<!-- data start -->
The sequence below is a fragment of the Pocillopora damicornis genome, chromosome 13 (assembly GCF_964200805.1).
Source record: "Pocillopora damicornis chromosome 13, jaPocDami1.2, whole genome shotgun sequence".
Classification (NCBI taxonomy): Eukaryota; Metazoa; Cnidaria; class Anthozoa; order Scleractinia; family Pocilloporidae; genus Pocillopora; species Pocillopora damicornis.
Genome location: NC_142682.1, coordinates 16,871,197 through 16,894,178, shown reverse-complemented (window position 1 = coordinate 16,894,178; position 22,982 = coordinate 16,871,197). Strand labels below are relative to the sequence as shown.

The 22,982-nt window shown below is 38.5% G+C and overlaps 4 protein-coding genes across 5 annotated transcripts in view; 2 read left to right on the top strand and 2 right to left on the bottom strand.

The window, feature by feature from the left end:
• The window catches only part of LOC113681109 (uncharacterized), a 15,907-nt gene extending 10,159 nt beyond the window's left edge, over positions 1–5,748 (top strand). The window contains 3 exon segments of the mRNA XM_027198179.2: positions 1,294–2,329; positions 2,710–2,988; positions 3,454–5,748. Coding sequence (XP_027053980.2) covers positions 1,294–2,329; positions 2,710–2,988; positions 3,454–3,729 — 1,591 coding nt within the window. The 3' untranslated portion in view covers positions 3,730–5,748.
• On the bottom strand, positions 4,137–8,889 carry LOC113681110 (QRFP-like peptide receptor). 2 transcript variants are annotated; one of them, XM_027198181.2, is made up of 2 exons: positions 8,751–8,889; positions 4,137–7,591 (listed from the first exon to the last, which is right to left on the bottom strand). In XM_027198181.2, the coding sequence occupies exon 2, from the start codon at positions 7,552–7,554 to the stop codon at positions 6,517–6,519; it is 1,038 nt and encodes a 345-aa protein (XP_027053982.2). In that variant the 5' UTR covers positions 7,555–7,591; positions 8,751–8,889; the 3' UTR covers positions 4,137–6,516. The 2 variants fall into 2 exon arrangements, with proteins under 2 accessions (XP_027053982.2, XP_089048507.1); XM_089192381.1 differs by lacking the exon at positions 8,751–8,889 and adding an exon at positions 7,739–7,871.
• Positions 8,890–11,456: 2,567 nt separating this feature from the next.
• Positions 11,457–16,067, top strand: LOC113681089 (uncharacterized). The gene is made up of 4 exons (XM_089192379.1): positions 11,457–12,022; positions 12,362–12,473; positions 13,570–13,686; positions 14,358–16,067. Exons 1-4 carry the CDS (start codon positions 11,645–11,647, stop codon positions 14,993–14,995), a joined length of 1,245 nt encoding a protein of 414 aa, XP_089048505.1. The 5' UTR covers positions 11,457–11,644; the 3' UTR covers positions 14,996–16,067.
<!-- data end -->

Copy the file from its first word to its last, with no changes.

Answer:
The sequence below is a fragment of the Pocillopora damicornis genome, chromosome 13 (assembly GCF_964200805.1).
Source record: "Pocillopora damicornis chromosome 13, jaPocDami1.2, whole genome shotgun sequence".
Classification (NCBI taxonomy): Eukaryota; Metazoa; Cnidaria; class Anthozoa; order Scleractinia; family Pocilloporidae; genus Pocillopora; species Pocillopora damicornis.
Genome location: NC_142682.1, coordinates 16,871,197 through 16,894,178, shown reverse-complemented (window position 1 = coordinate 16,894,178; position 22,982 = coordinate 16,871,197). Strand labels below are relative to the sequence as shown.

The 22,982-nt window shown below is 38.5% G+C and overlaps 4 protein-coding genes across 5 annotated transcripts in view; 2 read left to right on the top strand and 2 right to left on the bottom strand.

The window, feature by feature from the left end:
• The window catches only part of LOC113681109 (uncharacterized), a 15,907-nt gene extending 10,159 nt beyond the window's left edge, over positions 1–5,748 (top strand). The window contains 3 exon segments of the mRNA XM_027198179.2: positions 1,294–2,329; positions 2,710–2,988; positions 3,454–5,748. Coding sequence (XP_027053980.2) covers positions 1,294–2,329; positions 2,710–2,988; positions 3,454–3,729 — 1,591 coding nt within the window. The 3' untranslated portion in view covers positions 3,730–5,748.
• On the bottom strand, positions 4,137–8,889 carry LOC113681110 (QRFP-like peptide receptor). 2 transcript variants are annotated; one of them, XM_027198181.2, is made up of 2 exons: positions 8,751–8,889; positions 4,137–7,591 (listed from the first exon to the last, which is right to left on the bottom strand). In XM_027198181.2, the coding sequence occupies exon 2, from the start codon at positions 7,552–7,554 to the stop codon at positions 6,517–6,519; it is 1,038 nt and encodes a 345-aa protein (XP_027053982.2). In that variant the 5' UTR covers positions 7,555–7,591; positions 8,751–8,889; the 3' UTR covers positions 4,137–6,516. The 2 variants fall into 2 exon arrangements, with proteins under 2 accessions (XP_027053982.2, XP_089048507.1); XM_089192381.1 differs by lacking the exon at positions 8,751–8,889 and adding an exon at positions 7,739–7,871.
• Positions 8,890–11,456: 2,567 nt separating this feature from the next.
• Positions 11,457–16,067, top strand: LOC113681089 (uncharacterized). The gene is made up of 4 exons (XM_089192379.1): positions 11,457–12,022; positions 12,362–12,473; positions 13,570–13,686; positions 14,358–16,067. Exons 1-4 carry the CDS (start codon positions 11,645–11,647, stop codon positions 14,993–14,995), a joined length of 1,245 nt encoding a protein of 414 aa, XP_089048505.1. The 5' UTR covers positions 11,457–11,644; the 3' UTR covers positions 14,996–16,067.